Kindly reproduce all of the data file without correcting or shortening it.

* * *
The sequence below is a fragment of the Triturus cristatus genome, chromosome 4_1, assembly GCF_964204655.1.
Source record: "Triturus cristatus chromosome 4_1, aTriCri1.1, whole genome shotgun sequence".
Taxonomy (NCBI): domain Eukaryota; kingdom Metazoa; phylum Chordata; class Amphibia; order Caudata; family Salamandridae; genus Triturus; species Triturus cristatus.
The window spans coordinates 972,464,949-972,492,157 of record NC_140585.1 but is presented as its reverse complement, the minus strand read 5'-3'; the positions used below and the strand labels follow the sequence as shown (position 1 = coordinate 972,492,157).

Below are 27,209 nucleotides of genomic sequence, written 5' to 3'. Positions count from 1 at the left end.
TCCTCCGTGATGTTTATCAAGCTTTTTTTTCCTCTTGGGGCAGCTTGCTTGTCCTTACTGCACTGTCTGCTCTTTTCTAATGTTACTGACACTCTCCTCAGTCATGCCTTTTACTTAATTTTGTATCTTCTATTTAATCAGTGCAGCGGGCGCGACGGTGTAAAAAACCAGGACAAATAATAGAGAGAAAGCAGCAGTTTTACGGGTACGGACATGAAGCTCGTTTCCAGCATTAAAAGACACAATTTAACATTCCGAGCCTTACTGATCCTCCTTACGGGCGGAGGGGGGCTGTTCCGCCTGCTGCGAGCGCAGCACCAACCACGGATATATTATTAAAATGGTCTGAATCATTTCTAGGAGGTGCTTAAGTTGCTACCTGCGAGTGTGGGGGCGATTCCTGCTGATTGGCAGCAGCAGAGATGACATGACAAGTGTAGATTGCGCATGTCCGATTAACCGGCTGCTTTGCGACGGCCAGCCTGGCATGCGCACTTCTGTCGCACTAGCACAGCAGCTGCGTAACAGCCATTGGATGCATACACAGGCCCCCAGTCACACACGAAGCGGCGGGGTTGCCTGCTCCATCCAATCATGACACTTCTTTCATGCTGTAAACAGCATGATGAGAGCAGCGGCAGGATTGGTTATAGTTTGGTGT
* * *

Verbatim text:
The sequence below is a fragment of the Triturus cristatus genome, chromosome 4_1, assembly GCF_964204655.1.
Source record: "Triturus cristatus chromosome 4_1, aTriCri1.1, whole genome shotgun sequence".
Taxonomy (NCBI): domain Eukaryota; kingdom Metazoa; phylum Chordata; class Amphibia; order Caudata; family Salamandridae; genus Triturus; species Triturus cristatus.
The window spans coordinates 972,464,949-972,492,157 of record NC_140585.1 but is presented as its reverse complement, the minus strand read 5'-3'; the positions used below and the strand labels follow the sequence as shown (position 1 = coordinate 972,492,157).

Below are 27,209 nucleotides of genomic sequence, written 5' to 3'. Positions count from 1 at the left end.
TCCTCCGTGATGTTTATCAAGCTTTTTTTTCCTCTTGGGGCAGCTTGCTTGTCCTTACTGCACTGTCTGCTCTTTTCTAATGTTACTGACACTCTCCTCAGTCATGCCTTTTACTTAATTTTGTATCTTCTATTTAATCAGTGCAGCGGGCGCGACGGTGTAAAAAACCAGGACAAATAATAGAGAGAAAGCAGCAGTTTTACGGGTACGGACATGAAGCTCGTTTCCAGCATTAAAAGACACAATTTAACATTCCGAGCCTTACTGATCCTCCTTACGGGCGGAGGGGGGCTGTTCCGCCTGCTGCGAGCGCAGCACCAACCACGGATATATTATTAAAATGGTCTGAATCATTTCTAGGAGGTGCTTAAGTTGCTACCTGCGAGTGTGGGGGCGATTCCTGCTGATTGGCAGCAGCAGAGATGACATGACAAGTGTAGATTGCGCATGTCCGATTAACCGGCTGCTTTGCGACGGCCAGCCTGGCATGCGCACTTCTGTCGCACTAGCACAGCAGCTGCGTAACAGCCATTGGATGCATACACAGGCCCCCAGTCACACACGAAGCGGCGGGGTTGCCTGCTCCATCCAATCATGACACTTCTTTCATGCTGTAAACAGCATGATGAGAGCAGCGGCAGGATTGGTTATAGTTTGGTGT